Detroit Fire: When the bell tolls, they answer

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The firefighters of this metropolis are buckling under the workload and it shows.

The Fourth of July weekend was an orgy of flame and mayhem: 140 fires, innumerable medical runs, the obese invalid needing extraction from a stale back bedroom.

Sunrise to sunset to sunrise again, the alarm bells in the firehouses across this city bray like a beaten mule. Always, the goddamned bell.

There is no good sleep in the early morning hours for the men here at Engine 41, located deep in the heart of the city's East Side. The bell won't allow it. They wear the fatigue like a mask of mud.

"When you have poverty, you have fire," says Firefighter Wes Rawls, 41, a lean, 17-year-veteran as he scans the evening horizon for smoke. "And here, there's a lot of poverty."

This firehouse - known as "Fort Rohn" - is located in the neighborhood where a mad man, or mad men, or mad women lost the lightening one recent evening, setting fire to 18 houses.

The building across the street from the firehouse is abandoned. The house next door was destroyed by an arsonist as was the one next to that and the one next to that and so on, to the expressway a mile up the road.

"People jumping power lines to get electricity. The wiring in the houses is shoddy. They don't have smoke detectors," Rawls says. "There's that, and then there's the arsonists trying to outdo each other."

For all the talk about the miracle comeback of downtown Detroit, there is little mentioned about the struggles of the city's neighborhoods where 600,000 people go all but unnoticed. The skeletal city services, the bankruptcy balanced on the backs of the people who serve them: the police and firefighters, many of whom are retiring or relocating to distant cities with higher pay and better benefits and far fewer fires.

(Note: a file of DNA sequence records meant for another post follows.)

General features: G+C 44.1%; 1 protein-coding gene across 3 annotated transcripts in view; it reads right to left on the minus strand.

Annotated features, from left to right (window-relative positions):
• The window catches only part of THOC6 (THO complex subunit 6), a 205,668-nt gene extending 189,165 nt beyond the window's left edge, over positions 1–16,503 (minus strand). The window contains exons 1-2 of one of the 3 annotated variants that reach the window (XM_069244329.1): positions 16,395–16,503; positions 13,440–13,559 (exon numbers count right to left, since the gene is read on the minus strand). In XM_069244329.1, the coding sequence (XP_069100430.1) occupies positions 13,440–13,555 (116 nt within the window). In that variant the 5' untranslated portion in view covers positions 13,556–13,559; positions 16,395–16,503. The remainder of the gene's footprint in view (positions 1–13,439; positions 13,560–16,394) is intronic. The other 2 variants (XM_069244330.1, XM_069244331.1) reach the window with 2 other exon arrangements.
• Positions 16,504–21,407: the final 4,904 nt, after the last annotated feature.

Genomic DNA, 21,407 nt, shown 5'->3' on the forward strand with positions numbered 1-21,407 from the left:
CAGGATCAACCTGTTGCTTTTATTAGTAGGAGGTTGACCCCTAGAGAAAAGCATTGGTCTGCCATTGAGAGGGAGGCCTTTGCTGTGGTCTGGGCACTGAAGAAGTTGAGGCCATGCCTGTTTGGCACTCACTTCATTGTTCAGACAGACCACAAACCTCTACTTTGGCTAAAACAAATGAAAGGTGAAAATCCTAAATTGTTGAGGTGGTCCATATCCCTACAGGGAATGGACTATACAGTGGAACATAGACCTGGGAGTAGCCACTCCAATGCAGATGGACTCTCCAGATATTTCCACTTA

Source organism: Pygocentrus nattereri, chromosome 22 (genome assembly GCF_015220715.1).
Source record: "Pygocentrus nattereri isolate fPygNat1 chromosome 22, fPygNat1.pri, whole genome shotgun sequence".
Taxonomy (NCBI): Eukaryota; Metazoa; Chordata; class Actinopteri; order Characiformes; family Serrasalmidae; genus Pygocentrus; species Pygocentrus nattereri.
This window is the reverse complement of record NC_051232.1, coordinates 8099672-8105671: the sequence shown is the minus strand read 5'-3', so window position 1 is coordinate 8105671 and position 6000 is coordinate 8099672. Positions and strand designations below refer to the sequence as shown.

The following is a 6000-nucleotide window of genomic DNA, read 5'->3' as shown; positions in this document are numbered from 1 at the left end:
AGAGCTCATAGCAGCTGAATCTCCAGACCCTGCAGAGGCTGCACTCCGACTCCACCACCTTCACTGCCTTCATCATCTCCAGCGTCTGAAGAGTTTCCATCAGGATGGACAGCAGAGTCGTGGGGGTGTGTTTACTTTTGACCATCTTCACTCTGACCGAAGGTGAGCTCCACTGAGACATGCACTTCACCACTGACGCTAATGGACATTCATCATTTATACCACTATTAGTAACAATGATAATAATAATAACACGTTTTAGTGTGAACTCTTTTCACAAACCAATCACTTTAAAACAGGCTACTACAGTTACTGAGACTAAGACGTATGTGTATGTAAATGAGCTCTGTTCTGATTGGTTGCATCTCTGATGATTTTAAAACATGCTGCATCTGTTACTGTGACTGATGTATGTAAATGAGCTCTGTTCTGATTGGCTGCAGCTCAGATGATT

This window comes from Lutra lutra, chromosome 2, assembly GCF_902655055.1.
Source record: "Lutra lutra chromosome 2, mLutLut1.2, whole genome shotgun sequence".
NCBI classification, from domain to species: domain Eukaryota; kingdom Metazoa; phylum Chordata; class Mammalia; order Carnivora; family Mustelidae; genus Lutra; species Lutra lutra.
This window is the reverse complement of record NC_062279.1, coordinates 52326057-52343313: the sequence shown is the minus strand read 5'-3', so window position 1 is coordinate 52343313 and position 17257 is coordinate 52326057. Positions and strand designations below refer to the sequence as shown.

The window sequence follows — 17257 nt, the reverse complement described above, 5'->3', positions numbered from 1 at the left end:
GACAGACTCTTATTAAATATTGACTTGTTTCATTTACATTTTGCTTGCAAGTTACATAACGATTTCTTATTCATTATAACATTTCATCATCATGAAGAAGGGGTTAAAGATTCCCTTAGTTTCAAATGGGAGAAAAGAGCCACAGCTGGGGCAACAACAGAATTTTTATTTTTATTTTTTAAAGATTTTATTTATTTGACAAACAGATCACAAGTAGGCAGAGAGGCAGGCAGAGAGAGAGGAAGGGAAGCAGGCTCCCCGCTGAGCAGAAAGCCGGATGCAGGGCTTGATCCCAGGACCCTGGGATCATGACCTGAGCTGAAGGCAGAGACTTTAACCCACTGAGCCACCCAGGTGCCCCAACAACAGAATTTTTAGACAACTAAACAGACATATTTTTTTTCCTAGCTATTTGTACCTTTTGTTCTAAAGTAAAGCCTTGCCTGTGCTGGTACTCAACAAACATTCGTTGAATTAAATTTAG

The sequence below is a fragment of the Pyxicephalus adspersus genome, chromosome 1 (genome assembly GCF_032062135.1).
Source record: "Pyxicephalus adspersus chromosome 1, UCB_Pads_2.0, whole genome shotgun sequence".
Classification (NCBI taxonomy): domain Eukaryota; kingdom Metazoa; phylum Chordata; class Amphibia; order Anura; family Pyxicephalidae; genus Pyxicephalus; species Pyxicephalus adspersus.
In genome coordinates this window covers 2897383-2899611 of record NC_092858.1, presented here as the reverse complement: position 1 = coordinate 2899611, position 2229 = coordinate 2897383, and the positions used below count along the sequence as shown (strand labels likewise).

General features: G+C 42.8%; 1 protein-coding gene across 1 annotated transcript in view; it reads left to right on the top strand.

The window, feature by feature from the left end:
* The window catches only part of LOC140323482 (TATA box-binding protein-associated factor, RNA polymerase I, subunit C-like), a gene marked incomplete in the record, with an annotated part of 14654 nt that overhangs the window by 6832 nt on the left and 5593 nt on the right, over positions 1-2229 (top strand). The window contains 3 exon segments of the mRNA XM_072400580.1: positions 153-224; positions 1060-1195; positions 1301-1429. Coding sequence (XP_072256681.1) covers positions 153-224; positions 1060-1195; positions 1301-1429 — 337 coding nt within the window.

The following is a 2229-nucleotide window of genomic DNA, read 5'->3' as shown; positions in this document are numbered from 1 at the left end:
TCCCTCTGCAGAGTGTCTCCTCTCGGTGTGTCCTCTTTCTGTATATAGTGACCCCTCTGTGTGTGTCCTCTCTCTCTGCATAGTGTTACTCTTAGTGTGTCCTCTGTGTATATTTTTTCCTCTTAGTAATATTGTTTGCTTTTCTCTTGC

Fires are slightly down in Detroit this year, but the workload has increased for the Detroit firefighter thanks to a new directive that requires them to respond to medical emergencies. In total, firefighters have responded to 16,000 emergency calls this year.

That being said, things are slowly, but perceptibly changing for the better, many firefighters say. Response times for medical emergencies and fires are down in Detroit, near the national standard of eight minutes. New bunker gear is on order. Boots no longer have holes and there is of plenty toilet paper and soap in the bathrooms. Older trucks and engines are being repaired when they used to rot in the shop.

New rigs have been budgeted. The mayor has promised to hire 90 new men. The commissioner and the union are working together with a sense of common purpose. A deal for a small boost in pay and a pension sweetener is on the table. Arsonists are being arrested, and abandoned houses are being demolished. Money is going into the field instead of contractors' pockets.

"We've got a long way to go, but things are starting to turn around," Rawls says. "No matter what, no matter how beat down we are, we're still coming. We're coming with everything we've got."

And with that, the bell goes off and so do the men of Engine 41.